I'll keep using my calipers too, and hopefully can get my readings closer to what Dr. Eschbach came up with. There were some subtle differences in how & where he took the measurements, so I'll be trying to use those. Here are the calipers I have: http://www.bodybuilding.com/store/acc/fat.html -- maybe overkill for most people... The software it comes with is pretty lame, so I wouldn't really recommend blowing the extra money on it.

 

A better deal seems to be this one: http://www.bodybuilding.com/store/acc/fattrack.html -- less than half the price of the "pro", does pretty much the same thing, and comes with the measuring tape I linked above... The only things the "pro" does that this doesn't is store up to 50 profiles (the cheaper one does 3, which most people will only use 1), and the "pro" version can do both 7-siteand 3-site measuring, where the cheaper one just does 3-site. 7-site is not possible to do without someone else taking the measurements, so I don't see anyone needing that. The "pro" version also comes wih software to track your results over time, but it's not very good and a simple Excel spreadsheet would work just as well.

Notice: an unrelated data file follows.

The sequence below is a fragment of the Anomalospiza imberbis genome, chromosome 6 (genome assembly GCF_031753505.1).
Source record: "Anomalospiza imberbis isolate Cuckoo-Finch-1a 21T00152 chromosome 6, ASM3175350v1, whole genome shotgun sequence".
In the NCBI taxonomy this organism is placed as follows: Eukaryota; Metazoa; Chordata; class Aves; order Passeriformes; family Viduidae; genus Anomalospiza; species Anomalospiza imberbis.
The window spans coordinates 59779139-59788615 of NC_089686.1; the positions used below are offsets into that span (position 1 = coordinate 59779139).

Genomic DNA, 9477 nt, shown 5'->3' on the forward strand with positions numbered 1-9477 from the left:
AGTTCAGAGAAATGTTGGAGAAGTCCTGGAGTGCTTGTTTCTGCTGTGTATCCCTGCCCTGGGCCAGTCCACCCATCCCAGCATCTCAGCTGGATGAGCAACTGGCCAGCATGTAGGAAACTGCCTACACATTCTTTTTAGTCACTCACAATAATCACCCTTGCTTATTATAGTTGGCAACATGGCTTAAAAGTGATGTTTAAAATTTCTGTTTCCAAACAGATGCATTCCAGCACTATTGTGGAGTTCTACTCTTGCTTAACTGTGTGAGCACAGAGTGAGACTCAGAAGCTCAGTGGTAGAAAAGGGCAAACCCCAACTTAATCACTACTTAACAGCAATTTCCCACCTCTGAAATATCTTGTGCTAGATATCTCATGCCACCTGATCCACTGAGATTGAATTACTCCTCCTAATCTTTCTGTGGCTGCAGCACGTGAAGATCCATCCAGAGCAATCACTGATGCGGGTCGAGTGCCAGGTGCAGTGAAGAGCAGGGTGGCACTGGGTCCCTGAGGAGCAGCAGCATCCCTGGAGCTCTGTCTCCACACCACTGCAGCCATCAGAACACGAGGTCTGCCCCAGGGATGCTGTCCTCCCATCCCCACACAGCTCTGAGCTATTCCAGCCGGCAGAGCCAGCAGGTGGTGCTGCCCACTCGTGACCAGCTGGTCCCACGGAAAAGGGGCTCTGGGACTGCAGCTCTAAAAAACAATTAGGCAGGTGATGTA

So, this gives me a good excuse to keep watching my eating habits, and maybe try to get a little more lean over time. I've reaped the bulk of the benefit already, so I'll probably see less improvement as more weight comes off. But I'll be trying to figure out what weight I want to be at now -- most likely, somewhere between my current weight (177) and perhaps somewhere around 165... 170 sounds like a nice round number, so if I feel good there, that might be where I try to stay.

 

- SM -

timv's picture

Random thoughts on body fat percentage

Good info Mark! Thanks for the posting.

 

My recollection from running days was that there were a number of elite male marathoners who were as low as 3% body fat. That's an event where every ounce you carry on your self is extraordinarily important, and the top athetes can look positively skeletal to outsiders.

 

But I try to keep in mind that there's a big variation from person to person for all these sorts of statistics. What's ideal for, say, Frank Shorter (badly dating myself there!) would never work for me, or even for a number of other world-class distance runners. It seems that there will always be at least as much variation within a category as there is between categories, and there's a danger in trying to reproduce someone else's results.